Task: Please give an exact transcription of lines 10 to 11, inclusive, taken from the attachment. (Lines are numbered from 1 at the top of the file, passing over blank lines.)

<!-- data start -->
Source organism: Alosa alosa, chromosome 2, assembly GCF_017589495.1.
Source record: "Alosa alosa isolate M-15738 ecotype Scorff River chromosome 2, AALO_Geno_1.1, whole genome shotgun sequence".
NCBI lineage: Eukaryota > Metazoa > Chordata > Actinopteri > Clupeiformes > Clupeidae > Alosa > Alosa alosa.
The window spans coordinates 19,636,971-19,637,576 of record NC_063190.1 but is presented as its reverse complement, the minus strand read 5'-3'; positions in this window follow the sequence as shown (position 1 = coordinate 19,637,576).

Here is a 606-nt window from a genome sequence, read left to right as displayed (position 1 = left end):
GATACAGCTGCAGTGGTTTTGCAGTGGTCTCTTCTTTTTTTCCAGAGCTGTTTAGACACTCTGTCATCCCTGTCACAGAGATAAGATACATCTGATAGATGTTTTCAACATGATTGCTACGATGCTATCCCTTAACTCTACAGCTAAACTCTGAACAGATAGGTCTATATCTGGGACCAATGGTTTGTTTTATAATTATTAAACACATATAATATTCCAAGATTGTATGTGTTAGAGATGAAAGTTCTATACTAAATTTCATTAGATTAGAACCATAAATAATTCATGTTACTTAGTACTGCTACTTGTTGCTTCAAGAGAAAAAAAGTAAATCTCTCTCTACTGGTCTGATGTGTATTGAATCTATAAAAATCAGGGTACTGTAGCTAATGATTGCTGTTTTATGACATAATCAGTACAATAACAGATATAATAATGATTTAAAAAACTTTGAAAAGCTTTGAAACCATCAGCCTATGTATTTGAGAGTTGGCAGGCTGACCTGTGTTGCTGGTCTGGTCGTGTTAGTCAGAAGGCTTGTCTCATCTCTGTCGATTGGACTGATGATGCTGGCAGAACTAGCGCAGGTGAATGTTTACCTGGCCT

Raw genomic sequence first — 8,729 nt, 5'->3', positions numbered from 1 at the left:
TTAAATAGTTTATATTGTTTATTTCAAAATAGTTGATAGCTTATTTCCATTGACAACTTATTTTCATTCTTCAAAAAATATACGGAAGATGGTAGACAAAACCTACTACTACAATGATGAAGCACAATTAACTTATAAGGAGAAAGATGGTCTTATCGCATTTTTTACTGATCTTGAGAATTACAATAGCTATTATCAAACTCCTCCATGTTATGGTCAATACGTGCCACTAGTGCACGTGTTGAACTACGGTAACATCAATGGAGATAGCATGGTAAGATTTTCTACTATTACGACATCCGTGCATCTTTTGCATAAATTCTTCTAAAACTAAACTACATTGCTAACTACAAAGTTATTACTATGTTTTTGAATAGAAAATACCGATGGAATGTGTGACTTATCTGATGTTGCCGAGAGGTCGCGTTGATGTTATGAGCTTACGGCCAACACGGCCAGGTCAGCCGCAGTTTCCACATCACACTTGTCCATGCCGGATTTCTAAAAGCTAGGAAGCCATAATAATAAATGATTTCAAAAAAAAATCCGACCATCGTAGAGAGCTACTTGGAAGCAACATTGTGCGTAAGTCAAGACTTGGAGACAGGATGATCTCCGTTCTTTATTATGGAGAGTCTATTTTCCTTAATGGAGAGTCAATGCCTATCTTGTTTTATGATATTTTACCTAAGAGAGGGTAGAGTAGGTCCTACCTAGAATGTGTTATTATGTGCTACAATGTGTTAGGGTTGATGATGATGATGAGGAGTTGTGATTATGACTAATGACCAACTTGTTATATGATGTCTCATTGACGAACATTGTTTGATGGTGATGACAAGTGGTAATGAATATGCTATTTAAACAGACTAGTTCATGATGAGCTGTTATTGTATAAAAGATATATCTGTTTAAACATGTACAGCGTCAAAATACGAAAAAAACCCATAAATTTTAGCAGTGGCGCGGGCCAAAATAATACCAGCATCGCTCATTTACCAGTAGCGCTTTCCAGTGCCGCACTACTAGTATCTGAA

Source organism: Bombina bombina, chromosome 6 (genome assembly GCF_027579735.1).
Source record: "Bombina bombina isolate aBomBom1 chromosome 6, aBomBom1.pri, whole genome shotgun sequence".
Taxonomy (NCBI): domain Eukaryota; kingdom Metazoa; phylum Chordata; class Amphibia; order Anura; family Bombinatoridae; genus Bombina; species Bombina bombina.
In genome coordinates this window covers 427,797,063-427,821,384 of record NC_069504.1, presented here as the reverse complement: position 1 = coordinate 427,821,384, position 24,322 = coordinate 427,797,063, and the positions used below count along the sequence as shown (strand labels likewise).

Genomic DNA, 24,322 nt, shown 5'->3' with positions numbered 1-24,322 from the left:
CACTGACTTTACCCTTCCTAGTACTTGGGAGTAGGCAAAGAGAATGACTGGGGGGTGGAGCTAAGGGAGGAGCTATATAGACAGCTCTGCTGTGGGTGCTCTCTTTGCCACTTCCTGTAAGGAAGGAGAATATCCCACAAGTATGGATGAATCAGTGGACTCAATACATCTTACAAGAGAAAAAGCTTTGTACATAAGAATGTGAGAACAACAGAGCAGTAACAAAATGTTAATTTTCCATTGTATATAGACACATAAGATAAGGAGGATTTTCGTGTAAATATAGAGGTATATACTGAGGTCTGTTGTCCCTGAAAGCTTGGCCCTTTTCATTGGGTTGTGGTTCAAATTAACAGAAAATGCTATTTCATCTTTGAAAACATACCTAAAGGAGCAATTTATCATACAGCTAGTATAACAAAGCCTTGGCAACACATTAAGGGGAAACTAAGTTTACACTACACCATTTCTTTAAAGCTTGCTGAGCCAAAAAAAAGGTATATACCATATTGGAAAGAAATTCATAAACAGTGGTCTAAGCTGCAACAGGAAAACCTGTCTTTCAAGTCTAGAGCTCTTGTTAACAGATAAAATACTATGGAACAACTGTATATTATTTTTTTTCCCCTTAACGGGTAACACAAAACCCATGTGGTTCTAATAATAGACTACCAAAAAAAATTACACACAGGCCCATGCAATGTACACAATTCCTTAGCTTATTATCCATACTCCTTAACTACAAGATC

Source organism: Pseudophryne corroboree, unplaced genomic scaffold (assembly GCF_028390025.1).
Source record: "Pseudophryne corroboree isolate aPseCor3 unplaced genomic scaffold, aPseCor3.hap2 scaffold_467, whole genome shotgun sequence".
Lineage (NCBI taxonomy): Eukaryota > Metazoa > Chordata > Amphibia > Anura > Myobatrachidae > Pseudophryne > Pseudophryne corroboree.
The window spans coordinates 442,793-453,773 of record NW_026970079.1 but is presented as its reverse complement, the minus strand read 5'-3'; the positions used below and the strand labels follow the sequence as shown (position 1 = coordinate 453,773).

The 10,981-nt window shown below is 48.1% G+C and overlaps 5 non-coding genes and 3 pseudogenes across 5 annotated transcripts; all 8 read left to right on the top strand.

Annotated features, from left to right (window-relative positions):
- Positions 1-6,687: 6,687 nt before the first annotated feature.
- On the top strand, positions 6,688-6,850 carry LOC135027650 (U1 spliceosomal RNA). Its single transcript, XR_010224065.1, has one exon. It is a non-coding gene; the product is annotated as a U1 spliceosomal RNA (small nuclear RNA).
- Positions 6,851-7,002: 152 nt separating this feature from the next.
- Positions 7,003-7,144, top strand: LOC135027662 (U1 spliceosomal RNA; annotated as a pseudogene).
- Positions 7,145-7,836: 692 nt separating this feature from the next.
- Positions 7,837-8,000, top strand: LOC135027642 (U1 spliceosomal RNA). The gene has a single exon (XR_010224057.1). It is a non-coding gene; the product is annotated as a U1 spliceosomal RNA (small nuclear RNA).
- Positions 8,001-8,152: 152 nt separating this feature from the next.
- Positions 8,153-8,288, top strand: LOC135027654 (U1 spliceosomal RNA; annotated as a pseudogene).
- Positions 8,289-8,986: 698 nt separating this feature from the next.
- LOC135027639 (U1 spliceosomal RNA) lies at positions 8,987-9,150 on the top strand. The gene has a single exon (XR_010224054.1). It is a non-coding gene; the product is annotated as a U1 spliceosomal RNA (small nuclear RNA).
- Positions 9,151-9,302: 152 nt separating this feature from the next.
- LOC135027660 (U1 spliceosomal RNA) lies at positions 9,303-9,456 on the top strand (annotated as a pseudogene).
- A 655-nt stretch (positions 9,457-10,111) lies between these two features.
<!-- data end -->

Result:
Source record: "Bombina bombina isolate aBomBom1 chromosome 6, aBomBom1.pri, whole genome shotgun sequence".
Taxonomy (NCBI): domain Eukaryota; kingdom Metazoa; phylum Chordata; class Amphibia; order Anura; family Bombinatoridae; genus Bombina; species Bombina bombina.